Patients generally expect honesty, yet there often is a lack of honesty when it comes to discussions on prognosis, treatment options, and palliative care services.
Some doctors use the excuse that patients really prefer optimism. However optimism is not the opposite of honesty.
It is true that some patients do not want a lot of discussion about their prognosis. Respect their wishes and refrain from guessing, but you still need to be honest if you are presenting a patient with treatment options. In no other area of medicine do patients get offered treatment without having all the risks and all the possible outcomes explained. For example if only 10% of similar patients live beyond 6 months, do what you can to give the patient their best chance of being part of the 10%. This is honest optimism. Hope and optimism do help patients to cope with pain and the day to day challenges of cancer.
Don’t kill your patient’s hope by just dumping them on early palliative care. I have seen the unnecessary stress this caused a family member when referred to unwanted unneeded palliative care three months prior to the diagnosis that the cancer had returned. Many patients think there is nothing worse than a doctor who gives up and abandons them. Don’t tell your patients that palliative care are experts in pain management if you know the local service is under resourced and can’t possibly provide good care. Palliative Care is not a magic wand that takes away pain and stress. It is often very limited. People can die at home neglected and in pain.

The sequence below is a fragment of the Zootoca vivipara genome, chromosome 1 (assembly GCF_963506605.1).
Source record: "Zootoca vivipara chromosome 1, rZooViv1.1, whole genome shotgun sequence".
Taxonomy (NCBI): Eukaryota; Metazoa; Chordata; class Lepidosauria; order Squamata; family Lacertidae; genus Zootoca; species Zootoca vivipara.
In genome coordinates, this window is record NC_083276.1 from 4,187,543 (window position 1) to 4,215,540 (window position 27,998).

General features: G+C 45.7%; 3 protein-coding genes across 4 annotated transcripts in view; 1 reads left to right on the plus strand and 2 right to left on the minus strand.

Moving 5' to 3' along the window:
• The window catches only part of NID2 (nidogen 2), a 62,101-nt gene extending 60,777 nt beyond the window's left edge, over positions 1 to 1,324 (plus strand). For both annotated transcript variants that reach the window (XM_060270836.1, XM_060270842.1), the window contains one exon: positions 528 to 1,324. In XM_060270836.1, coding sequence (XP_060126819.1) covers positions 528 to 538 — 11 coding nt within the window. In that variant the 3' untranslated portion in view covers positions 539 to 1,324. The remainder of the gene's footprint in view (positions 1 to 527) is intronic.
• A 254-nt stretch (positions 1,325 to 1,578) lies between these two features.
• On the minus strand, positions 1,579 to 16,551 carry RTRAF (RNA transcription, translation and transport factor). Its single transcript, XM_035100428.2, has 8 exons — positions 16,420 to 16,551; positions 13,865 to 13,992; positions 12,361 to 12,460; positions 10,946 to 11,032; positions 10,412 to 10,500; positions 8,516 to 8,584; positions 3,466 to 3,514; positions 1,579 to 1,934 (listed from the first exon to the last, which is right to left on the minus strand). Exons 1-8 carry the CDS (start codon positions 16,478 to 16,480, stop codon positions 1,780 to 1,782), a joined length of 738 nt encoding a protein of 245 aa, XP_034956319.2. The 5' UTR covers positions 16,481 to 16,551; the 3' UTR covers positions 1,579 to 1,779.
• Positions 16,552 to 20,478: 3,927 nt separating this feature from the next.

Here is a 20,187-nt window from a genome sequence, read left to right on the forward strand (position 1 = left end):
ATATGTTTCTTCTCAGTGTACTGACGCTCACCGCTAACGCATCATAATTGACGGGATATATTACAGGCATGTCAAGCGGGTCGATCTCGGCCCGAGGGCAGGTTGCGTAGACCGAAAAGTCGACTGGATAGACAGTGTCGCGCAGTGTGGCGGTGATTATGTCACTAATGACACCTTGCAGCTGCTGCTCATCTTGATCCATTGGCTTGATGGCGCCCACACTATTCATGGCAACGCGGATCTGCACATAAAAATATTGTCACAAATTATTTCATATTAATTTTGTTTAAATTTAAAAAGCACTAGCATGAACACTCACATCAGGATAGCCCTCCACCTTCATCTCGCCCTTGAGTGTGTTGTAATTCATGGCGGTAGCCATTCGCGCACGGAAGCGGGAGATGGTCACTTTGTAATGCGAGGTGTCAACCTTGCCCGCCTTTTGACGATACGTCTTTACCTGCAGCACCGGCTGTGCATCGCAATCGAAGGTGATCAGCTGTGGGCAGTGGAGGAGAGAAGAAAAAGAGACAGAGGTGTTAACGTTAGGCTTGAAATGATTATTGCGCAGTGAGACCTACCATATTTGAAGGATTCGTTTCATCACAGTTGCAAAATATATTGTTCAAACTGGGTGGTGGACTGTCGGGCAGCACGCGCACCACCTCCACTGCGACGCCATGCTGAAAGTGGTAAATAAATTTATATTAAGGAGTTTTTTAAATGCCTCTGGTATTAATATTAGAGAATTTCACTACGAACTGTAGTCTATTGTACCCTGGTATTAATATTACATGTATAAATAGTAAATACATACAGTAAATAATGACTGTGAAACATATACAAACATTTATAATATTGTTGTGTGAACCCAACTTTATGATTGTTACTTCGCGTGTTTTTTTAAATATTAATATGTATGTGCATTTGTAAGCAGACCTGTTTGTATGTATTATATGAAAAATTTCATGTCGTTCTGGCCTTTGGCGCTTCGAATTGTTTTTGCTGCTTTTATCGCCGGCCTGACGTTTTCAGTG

Wanting one’s doctor to do everything practical to prolong life is not delusional. I am not referring to over treatment but to an expectation that good medical care will be provided right to the end. Some patients are well aware of the seriousness of their diagnosis and get their personal affairs in order but they don’t wish to give up, they want to fight to the end. This should be respected. Unfortunately they are often told to just go home and die as quickly, quietly and as cheaply as possible.
Optimism and practical honesty should work together to improve the experience of the patient. Unwanted early palliative care can make the patient feel like they are being thrown on the scrap heap before they are dead.
There are other patients who suffer ill effects from treatments given without any real explanation of possible outcomes and side effects. They are not told that it is their choice. They are not told that it is OK to want all possible treatment that they can have, and that it is also OK to say no to further treatment.
Some patients have treatment to help with symptoms without realising that it may cause worse suffering and even lead to an earlier death in some cases. Much more effort and honesty needs to go into communication.
Both honesty and optimism are essential for good care.
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